Justia Professional Malpractice & Ethics Opinion Summaries

Articles Posted in Georgia Supreme Court

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In 2007, Appellant Derick Villanueva acted as the closing attorney for a mortgage-refinance transaction in which Homecomings Financial, LLC served as the lender supplying funds to pay off earlier mortgages on the secured property. Appellee First American Title Insurance Company issued title insurance on the transaction. Pursuant to Villanueva’s instructions, Homecomings wired funds into a specified escrow account. However, the funds were not used to pay off the earlier mortgages; instead, the funds were withdrawn and the account closed by a person not a lawyer. First American paid off the earlier mortgages and, pursuant to its closing protection letter to Homecomings, became "subrogated to all rights and remedies [Homecomings] would have had against any person or property…." First American then filed this lawsuit against appellants, the estate of another attorney, the escrow account, the non-lawyer who withdrew the funds from the escrow account, and others, seeking damages for legal malpractice and breach of a contract with Homecomings. The trial court denied summary judgment to appellants. The issue before the Supreme Court was whether a legal malpractice claims were not per se unassignable. After studying the issue, the Court agreed with the appellate court that legal malpractice claims are not per se unassignable. View "Villanueva v. First American Title Ins. Co." on Justia Law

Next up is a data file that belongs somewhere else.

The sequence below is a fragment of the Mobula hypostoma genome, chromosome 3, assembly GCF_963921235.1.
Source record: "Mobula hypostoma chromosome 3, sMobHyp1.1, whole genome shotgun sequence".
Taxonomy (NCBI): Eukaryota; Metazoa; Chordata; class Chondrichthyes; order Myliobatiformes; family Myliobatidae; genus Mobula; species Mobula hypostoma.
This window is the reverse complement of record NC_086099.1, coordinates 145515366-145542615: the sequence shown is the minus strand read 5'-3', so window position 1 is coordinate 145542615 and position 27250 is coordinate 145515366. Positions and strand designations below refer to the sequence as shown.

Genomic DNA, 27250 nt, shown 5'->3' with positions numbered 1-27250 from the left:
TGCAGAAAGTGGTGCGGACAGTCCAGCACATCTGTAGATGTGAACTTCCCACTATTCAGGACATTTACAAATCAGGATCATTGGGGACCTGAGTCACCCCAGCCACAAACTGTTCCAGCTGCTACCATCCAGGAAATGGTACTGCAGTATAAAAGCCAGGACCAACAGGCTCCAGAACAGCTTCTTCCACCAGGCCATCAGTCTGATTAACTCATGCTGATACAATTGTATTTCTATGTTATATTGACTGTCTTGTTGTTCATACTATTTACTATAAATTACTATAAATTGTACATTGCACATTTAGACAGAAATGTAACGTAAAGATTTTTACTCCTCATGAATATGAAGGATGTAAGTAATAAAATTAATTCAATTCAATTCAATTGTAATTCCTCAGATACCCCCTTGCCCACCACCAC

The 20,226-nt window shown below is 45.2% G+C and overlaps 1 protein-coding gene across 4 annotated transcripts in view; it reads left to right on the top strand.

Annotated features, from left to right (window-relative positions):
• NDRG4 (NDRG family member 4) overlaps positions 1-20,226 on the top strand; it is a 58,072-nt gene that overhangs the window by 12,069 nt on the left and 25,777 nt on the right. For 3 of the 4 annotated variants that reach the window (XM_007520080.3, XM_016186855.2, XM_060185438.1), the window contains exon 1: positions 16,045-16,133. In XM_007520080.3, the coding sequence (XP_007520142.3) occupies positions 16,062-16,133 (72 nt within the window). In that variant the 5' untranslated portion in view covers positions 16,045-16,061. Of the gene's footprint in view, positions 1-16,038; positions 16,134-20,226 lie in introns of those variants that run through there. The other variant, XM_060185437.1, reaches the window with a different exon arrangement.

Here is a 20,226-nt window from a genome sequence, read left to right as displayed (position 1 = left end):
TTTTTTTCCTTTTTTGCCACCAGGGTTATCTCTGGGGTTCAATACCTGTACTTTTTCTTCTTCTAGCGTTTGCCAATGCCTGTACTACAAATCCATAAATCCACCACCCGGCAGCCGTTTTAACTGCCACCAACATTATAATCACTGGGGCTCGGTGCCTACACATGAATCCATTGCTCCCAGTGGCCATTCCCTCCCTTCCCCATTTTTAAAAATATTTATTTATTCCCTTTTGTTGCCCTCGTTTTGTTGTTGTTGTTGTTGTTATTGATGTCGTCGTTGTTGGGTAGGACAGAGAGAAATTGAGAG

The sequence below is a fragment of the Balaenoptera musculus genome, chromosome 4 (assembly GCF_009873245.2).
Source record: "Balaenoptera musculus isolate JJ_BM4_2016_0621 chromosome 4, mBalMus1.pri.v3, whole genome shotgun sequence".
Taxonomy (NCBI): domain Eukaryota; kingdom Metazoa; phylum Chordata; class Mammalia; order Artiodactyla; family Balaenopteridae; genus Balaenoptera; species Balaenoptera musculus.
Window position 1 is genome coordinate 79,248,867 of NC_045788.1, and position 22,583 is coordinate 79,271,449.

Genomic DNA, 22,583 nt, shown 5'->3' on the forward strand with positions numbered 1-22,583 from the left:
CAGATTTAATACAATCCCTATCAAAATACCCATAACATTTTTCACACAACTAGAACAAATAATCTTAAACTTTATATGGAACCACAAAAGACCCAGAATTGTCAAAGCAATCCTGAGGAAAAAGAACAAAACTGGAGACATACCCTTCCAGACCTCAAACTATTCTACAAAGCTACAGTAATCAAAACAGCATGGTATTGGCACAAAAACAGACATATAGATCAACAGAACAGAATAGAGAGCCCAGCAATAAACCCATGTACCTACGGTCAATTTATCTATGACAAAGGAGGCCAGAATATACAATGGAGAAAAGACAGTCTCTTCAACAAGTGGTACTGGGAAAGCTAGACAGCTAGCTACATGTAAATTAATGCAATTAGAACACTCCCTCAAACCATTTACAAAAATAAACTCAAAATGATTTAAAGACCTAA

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After receiving complaints about the alleged misconduct of Catoosa County Magistrate Court Judge Anthony Peters, the Judicial Qualifications Commission (JQC) initiated an investigation and subsequently filed formal charges to have Judge Peters permanently removed from his position as a judge and barred from ever holding or seeking elected or appointed judicial office in the State of Georgia. The court agreed with the recommendation of the JQC where Judge Peters, among other things, obtained and consumed marijuana at least once a week from March to May of 2010; inappropriately used his judicial office to advance the personal interests of a family member; pointed a firearm at himself and indicated to another Magistrate Judge that he was not afraid to die; appeared on a local cable television show, made derogatory remarks about the Chief Magistrate Judge, publicly disclosed that he had filed a complaint against the Chief Magistrate Judge, and displayed a photograph of an individual and identified the individual by name as a confidential informant; made a phone call to a local cable television show after initially trying to disguise his voice with multiple foreign accents and made certain comments; and refused to work certain hours. View "Inquiry Concerning Judge Anthony Peters" on Justia Law